On the third day of a western campaign swing, Trump was facing intense pressure to turn around his campaign, hoping for the type of last-minute surge that gave him a come-from-behind victory four years ago. But his inconsistent message, another rise in coronavirus cases and his attacks on experts like Fauci could undermine his final efforts to appeal to voters outside his most loyal base.
“I’m not running scared,“ Trump told reporters on Monday before taking off for Tucson, Arizona, for his fifth rally in three days. “I think I’m running angry. I’m running happy, and I’m running very content ’cause I’ve done a great job.”
Trump’s aggressive travel comes as he plays defense in states he won four years ago, though the Republican president insisted he was confident as he executed a packed schedule despite the pandemic.
“We’re going to win,“ he told campaign staff on a morning conference call from Las Vegas. He went on to acknowledge that he “wouldn’t have told you that maybe two or three weeks ago,“ referring to the days when he was hospitalized with Covid-19. But he said he felt better now than at any point in 2016. “We’re in the best shape we’ve ever been,” he said.
Seeking to shore up the morale of his staff amid growing private concerns that he is running out of time to make up lost ground, Trump blasted his government’s own scientific experts as too negative, even as his handling of the pandemic, which has killed more than 220,000 people in the United States, remains a central issue to voters.
“People are tired of hearing Fauci and all these idiots,“ Trump said of the government’s top infectious disease expert. “Every time he goes on television, there’s always a bomb. But there’s a bigger bomb if you fire him. But Fauci’s a disaster.“
At a rally in Prescott, Arizona, Trump assailed Biden for pledging to heed the advice of scientific experts, saying dismissively that his rival “wants to listen to Dr. Fauci.“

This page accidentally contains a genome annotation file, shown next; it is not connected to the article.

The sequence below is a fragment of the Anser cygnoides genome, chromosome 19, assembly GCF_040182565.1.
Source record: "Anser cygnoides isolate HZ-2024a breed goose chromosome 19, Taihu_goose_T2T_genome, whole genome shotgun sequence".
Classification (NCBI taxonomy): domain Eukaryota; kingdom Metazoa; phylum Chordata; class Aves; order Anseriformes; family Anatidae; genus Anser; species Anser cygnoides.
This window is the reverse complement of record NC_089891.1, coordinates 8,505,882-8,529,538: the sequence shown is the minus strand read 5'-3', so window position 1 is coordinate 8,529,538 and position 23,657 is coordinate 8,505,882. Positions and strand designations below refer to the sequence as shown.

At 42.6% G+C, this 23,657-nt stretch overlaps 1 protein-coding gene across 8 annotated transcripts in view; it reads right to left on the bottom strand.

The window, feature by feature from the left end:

The doctor is both respected and popular, and Trump’s rejection of scientific advice on the pandemic has already drawn bipartisan condemnation.
At his rally, Trump also ramped up his attacks on the news media, singling out NBC’s Kristen Welker, the moderator of the next presidential debate, as well as CNN for aggressively covering a pandemic that is now infecting tens of thousands of Americans every day.
Fauci, in an interview with CBS’s “60 Minutes” that aired Sunday, said he was not surprised that Trump contracted the virus after he held a series of large events with few face coverings.
“I was worried that he was going to get sick when I saw him in a completely precarious situation of crowded, no separation between people, and almost nobody wearing a mask,” Fauci said of the president.
Biden was off the campaign trail Monday, but his campaign praised Fauci and criticized Trump for “reckless and negligent leadership” that “threatens to put more lives at risk.”
“Trump’s closing message in the final days of the 2020 race is to publicly mock Joe Biden for trusting science and to call Dr. Fauci, the leading public health official on Covid-19, a `disaster’ and other public health officials `idiots,’“ the campaign said.
Monday’s professed confidence in victory stood in contrast to some of Trump’s other public comments in recent days reflecting on the prospect that he could lose.
“Could you imagine if I lose my whole life? What am I going to do?“ he asked a rally crowd last week in Macon, Georgia. “I’m not going to feel so good. Maybe I’ll have to leave the country. I don’t know.”
Biden, meanwhile, was in Delaware for several days of preparation ahead of Thursday’s final presidential debate. His running mate, California Sen. Kamala Harris, returned to the campaign trail after several days in Washington after a close adviser tested positive for the coronavirus.
Late Monday, the nonpartisan Commission on Presidential Debates announced that Trump and Biden will each have his microphone cut off in Thursday’s debate while his rival delivers his opening two-minute answer to each of the six debate topics.